# User:Sarah Labianca/Notebook/Smyth Lab/2012/02/15

(Difference between revisions)
 Revision as of 12:01, 15 February 2012 (view source)← Previous diff Current revision (13:54, 15 February 2012) (view source) (→Building a force gauge) Line 10: Line 10: Due to the issues we ran into with the Chatillon TCD200, we decided on building our own force gauge. It will be composed of an FSR (force sensitive resistor) and a ADC (analog to digital converter). An FSR is a resistor that changes the amount of its resistance based on how much force or weight is applied to it.  An ADC takes a continuous voltage or current signal and converts it to a digital number proportional to the signal being received. Due to the issues we ran into with the Chatillon TCD200, we decided on building our own force gauge. It will be composed of an FSR (force sensitive resistor) and a ADC (analog to digital converter). An FSR is a resistor that changes the amount of its resistance based on how much force or weight is applied to it.  An ADC takes a continuous voltage or current signal and converts it to a digital number proportional to the signal being received. The ADC we will be using is a Data Q DI-194RS. It has a 10 bit resolution. Resolution indicates the number of values that can be produced from an analog range. Since ours is 10 bits, its resolution is 2^10, 1024 values. The ADC we will be using is a Data Q DI-194RS. It has a 10 bit resolution. Resolution indicates the number of values that can be produced from an analog range. Since ours is 10 bits, its resolution is 2^10, 1024 values. + ==Comments== + '''[[User:Andy Maloney|Andy Maloney]] 13:54, 15 February 2012 (EST):''' I purchased this FSR: + * [http://www.pololu.com/catalog/product/1696/resources http://www.pololu.com/catalog/product/1696/resources] + I would recommend that you look up the data sheet and find some circuits online that you can model your design off of. __NOTOC__ __NOTOC__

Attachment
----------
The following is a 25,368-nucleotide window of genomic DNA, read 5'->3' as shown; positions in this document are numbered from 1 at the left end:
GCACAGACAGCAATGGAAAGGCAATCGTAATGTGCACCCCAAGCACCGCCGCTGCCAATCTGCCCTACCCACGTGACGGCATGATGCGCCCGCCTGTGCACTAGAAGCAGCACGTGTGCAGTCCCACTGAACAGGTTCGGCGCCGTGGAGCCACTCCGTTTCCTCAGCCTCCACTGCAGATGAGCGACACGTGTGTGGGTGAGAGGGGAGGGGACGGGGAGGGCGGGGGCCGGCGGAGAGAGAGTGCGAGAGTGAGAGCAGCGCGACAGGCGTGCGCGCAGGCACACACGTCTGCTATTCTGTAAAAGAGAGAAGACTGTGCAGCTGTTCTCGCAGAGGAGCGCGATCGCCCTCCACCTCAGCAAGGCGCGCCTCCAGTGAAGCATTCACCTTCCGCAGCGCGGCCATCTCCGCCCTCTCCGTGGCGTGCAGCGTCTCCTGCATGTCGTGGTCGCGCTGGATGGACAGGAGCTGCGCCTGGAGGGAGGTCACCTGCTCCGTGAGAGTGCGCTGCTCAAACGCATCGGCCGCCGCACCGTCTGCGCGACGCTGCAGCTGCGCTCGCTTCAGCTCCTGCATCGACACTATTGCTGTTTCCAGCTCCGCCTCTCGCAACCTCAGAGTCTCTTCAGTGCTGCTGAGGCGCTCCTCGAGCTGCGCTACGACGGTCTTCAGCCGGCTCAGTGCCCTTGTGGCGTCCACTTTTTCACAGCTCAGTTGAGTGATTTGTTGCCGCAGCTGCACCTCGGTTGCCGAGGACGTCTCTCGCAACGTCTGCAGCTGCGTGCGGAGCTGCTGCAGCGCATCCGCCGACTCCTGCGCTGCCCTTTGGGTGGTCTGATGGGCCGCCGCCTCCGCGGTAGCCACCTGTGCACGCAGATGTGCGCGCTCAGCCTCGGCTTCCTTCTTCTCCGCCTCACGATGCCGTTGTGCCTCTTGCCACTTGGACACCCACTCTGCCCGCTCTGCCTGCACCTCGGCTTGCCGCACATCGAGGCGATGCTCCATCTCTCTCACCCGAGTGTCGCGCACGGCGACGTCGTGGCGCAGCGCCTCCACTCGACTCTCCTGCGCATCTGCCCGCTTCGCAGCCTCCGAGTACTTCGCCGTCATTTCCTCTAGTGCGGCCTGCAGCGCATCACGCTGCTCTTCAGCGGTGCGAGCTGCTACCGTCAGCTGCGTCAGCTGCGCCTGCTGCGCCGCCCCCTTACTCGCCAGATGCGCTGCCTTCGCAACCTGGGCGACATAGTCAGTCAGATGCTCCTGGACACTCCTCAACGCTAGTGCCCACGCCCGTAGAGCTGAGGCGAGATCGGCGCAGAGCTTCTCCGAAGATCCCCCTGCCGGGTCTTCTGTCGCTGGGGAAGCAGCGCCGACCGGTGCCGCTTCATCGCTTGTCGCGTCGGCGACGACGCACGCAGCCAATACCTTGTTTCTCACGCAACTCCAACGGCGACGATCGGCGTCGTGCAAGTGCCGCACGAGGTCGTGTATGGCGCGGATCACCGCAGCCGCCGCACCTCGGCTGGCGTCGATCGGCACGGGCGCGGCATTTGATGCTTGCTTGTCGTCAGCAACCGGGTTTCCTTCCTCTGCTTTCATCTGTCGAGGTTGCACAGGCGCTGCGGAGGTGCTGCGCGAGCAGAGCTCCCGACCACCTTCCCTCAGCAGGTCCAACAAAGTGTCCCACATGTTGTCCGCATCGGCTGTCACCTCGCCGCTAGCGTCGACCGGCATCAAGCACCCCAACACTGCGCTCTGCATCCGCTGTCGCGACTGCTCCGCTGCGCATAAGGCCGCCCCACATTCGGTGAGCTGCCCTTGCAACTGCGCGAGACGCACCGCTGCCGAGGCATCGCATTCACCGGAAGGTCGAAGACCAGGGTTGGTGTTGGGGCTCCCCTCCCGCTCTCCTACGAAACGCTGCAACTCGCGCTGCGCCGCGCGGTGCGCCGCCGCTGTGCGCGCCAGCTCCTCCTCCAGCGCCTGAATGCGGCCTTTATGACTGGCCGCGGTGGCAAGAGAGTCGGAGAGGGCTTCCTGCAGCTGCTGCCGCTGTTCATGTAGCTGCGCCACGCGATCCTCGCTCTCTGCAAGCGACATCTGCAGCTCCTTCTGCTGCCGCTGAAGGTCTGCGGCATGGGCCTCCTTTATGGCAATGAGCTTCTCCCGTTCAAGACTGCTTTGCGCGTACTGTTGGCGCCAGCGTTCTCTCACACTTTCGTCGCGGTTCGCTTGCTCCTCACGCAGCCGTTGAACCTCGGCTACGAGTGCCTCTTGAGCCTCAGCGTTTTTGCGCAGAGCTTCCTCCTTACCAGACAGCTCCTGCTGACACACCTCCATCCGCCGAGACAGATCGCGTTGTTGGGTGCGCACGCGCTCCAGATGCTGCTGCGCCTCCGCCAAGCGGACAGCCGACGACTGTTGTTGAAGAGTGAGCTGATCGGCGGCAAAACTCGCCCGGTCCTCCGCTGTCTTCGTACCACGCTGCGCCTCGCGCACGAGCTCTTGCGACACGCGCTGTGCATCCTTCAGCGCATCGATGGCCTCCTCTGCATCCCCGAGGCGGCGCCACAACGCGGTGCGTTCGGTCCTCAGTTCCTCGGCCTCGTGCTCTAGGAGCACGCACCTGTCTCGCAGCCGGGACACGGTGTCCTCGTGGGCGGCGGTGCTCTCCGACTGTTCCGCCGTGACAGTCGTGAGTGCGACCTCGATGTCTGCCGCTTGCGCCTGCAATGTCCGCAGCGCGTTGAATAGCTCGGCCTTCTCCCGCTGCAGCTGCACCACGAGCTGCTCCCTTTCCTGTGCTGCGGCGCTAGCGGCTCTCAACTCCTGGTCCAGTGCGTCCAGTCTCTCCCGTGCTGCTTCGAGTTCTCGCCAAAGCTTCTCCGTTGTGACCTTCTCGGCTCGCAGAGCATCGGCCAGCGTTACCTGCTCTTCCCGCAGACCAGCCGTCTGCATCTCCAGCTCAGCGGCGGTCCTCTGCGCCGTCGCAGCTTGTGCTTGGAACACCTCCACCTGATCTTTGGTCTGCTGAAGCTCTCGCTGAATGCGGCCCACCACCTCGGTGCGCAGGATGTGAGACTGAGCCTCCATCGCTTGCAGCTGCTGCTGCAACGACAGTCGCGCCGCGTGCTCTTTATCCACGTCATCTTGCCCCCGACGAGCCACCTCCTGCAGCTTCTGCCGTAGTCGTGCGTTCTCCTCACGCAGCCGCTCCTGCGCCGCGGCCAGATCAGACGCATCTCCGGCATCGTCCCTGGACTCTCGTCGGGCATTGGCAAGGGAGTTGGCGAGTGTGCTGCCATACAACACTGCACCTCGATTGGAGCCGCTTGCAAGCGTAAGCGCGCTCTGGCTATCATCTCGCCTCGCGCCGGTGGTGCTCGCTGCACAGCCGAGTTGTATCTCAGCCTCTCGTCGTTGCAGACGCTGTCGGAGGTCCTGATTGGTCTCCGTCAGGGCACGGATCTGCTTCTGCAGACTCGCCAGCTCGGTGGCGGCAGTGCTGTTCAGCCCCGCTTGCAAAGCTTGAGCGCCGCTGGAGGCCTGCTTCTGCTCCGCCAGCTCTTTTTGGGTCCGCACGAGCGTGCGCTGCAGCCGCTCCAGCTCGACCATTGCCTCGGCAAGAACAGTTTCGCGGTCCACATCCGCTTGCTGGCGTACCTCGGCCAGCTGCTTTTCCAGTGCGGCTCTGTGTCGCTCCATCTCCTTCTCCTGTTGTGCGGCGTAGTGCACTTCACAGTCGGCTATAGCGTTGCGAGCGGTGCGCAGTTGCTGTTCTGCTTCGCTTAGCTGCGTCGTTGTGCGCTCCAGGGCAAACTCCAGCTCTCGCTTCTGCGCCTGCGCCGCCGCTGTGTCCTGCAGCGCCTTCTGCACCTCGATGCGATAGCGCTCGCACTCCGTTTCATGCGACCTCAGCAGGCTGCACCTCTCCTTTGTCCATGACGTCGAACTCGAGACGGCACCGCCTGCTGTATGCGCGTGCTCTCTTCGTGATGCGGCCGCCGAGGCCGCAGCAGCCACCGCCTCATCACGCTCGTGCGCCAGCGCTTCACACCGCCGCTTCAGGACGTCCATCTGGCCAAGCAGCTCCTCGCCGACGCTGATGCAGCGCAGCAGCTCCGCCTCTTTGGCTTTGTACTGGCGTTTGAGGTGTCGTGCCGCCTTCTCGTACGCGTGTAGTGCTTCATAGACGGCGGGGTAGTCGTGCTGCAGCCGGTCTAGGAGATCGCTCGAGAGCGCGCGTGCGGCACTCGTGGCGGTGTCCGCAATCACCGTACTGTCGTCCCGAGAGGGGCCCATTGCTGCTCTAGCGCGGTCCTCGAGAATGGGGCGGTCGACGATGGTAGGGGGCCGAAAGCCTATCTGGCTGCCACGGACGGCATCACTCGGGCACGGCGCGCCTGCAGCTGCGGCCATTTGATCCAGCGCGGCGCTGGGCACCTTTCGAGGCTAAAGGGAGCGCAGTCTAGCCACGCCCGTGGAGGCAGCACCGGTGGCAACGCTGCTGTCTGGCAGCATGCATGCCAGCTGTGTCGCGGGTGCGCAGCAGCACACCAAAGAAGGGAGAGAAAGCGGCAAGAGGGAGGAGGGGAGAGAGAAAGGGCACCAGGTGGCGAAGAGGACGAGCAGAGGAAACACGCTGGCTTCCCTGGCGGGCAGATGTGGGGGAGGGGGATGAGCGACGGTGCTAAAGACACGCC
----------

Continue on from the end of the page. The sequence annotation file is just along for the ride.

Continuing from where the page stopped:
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## Building a force gauge

Due to the issues we ran into with the Chatillon TCD200, we decided on building our own force gauge. It will be composed of an FSR (force sensitive resistor) and a ADC (analog to digital converter). An FSR is a resistor that changes the amount of its resistance based on how much force or weight is applied to it. An ADC takes a continuous voltage or current signal and converts it to a digital number proportional to the signal being received. The ADC we will be using is a Data Q DI-194RS. It has a 10 bit resolution. Resolution indicates the number of values that can be produced from an analog range. Since ours is 10 bits, its resolution is 2^10, 1024 values.